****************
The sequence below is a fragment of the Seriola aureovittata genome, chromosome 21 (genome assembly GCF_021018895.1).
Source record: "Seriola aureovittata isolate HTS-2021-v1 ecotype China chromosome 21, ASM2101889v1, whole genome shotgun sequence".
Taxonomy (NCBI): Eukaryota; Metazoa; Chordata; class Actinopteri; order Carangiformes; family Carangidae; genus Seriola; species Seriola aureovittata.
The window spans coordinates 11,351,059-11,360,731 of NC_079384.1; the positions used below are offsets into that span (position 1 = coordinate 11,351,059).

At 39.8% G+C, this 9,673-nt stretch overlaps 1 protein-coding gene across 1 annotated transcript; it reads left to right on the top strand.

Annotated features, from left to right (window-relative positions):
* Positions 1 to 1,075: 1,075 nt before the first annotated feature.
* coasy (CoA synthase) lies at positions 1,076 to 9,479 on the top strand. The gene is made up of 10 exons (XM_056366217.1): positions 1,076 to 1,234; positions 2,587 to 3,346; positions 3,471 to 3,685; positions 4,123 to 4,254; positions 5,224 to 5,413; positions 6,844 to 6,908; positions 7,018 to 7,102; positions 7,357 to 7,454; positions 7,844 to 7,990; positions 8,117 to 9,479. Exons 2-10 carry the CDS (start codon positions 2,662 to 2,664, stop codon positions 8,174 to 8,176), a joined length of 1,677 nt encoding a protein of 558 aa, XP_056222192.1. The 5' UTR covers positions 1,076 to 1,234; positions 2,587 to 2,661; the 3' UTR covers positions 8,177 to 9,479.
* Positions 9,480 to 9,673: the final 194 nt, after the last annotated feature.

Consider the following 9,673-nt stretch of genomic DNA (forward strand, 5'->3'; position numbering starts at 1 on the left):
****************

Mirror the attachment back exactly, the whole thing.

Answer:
The sequence below is a fragment of the Seriola aureovittata genome, chromosome 21 (genome assembly GCF_021018895.1).
Source record: "Seriola aureovittata isolate HTS-2021-v1 ecotype China chromosome 21, ASM2101889v1, whole genome shotgun sequence".
Taxonomy (NCBI): Eukaryota; Metazoa; Chordata; class Actinopteri; order Carangiformes; family Carangidae; genus Seriola; species Seriola aureovittata.
The window spans coordinates 11,351,059-11,360,731 of NC_079384.1; the positions used below are offsets into that span (position 1 = coordinate 11,351,059).

At 39.8% G+C, this 9,673-nt stretch overlaps 1 protein-coding gene across 1 annotated transcript; it reads left to right on the top strand.

Annotated features, from left to right (window-relative positions):
* Positions 1 to 1,075: 1,075 nt before the first annotated feature.
* coasy (CoA synthase) lies at positions 1,076 to 9,479 on the top strand. The gene is made up of 10 exons (XM_056366217.1): positions 1,076 to 1,234; positions 2,587 to 3,346; positions 3,471 to 3,685; positions 4,123 to 4,254; positions 5,224 to 5,413; positions 6,844 to 6,908; positions 7,018 to 7,102; positions 7,357 to 7,454; positions 7,844 to 7,990; positions 8,117 to 9,479. Exons 2-10 carry the CDS (start codon positions 2,662 to 2,664, stop codon positions 8,174 to 8,176), a joined length of 1,677 nt encoding a protein of 558 aa, XP_056222192.1. The 5' UTR covers positions 1,076 to 1,234; positions 2,587 to 2,661; the 3' UTR covers positions 8,177 to 9,479.
* Positions 9,480 to 9,673: the final 194 nt, after the last annotated feature.

Consider the following 9,673-nt stretch of genomic DNA (forward strand, 5'->3'; position numbering starts at 1 on the left):